L'Homme du large (1920)

aka: Man of the Sea
Drama


Synopsis

L'Homme du large photo
Off the coast of Brittany, Nolff earns his living as a fisherman, and hopes that his son Michel will follow in his footsteps. However, Michel has no such aspirations, preferring to spend his days and nights with his dissolute friends in the nearby town. When his mother dies, Michel steals some money left by her to his sister Dejenna. When he learns of this, Nolff seizes his son and casts him out to sea in an open boat, letting the sea cast its judgement...
© filmsdefrance.com 2012


Film Review

Film poster
L'Homme du large, Marcel L'Herbier's first great film, offers an extraordinarily compelling portrayal of the forces of good and evil that motivate human behaviour. Whilst it does not have the huge epic scale of some of L'Herbier's subsequent films, it is nonetheless a masterwork of cinematic storytelling and uses a dazzling range of photographic techniques to hold the audience's attention.

The harsh Brittany coast provides an appropriate setting for this austere tale of filial betrayal and redemption. The alluringly beautiful but fearsome open sea emphasises the temperament of the fisherman Nolff, a simple solitary soul whose only wish is that his son becomes like him. Meanwhile, the scenes of wild debauchery in a town tavern (at one time censored for being too explicit) reveal the true nature of Nolff's wayward son, Michel. The narrative approach is simple but it is astonishingly effective, with moments of harrowing dramatic intensity gradually building to a genuinely poignant climax. In addition, the documentary-style filming of an Easter festival provides an illuminating record of Breton life in the early part of the Twentieth Century.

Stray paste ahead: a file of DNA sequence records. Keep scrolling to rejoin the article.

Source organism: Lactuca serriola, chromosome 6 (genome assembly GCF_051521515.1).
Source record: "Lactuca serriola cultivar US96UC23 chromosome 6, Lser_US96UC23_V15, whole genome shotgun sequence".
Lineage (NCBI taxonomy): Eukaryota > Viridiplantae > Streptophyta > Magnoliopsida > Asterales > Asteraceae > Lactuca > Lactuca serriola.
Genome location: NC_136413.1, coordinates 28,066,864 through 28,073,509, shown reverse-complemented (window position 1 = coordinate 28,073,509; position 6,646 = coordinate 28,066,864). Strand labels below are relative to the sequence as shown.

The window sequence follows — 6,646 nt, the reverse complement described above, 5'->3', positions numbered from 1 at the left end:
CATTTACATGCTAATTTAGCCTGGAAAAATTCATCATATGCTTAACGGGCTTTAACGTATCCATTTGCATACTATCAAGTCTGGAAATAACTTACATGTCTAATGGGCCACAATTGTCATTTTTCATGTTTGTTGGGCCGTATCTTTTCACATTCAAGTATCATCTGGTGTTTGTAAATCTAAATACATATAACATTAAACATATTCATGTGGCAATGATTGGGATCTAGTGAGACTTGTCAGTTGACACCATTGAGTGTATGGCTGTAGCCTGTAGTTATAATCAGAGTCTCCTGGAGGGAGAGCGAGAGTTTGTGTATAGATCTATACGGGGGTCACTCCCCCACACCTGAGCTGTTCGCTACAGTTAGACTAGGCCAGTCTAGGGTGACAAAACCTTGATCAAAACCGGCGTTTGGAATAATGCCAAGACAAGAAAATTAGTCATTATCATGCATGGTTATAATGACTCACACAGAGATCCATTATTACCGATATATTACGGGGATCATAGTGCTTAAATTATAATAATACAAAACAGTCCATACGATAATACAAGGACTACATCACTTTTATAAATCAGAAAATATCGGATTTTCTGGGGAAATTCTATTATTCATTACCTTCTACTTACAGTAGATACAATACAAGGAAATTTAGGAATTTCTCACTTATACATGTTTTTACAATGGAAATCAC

The historic importance of L'Homme du large is summed up Henri Langlois, founder of the cinématèque française, who described the film as the first example of "écriture cinématographique". It also marked the screen debut for famed French actor Charles Boyer. The film was recently restored (by Gaumont in 1998), complete with the original colour tints and decorated caption cards.
The above article was written for filmsdefrance.com and should not be reproduced in any medium without the author's permission.


Trivia

The director Marcel L'Herbier also worked with the actor Jaque Catelain on the films Eldorado (1921), La Route impériale (1935), La Révoltée (1948) and Les Derniers jours de Pompei (1950).


Film Credits



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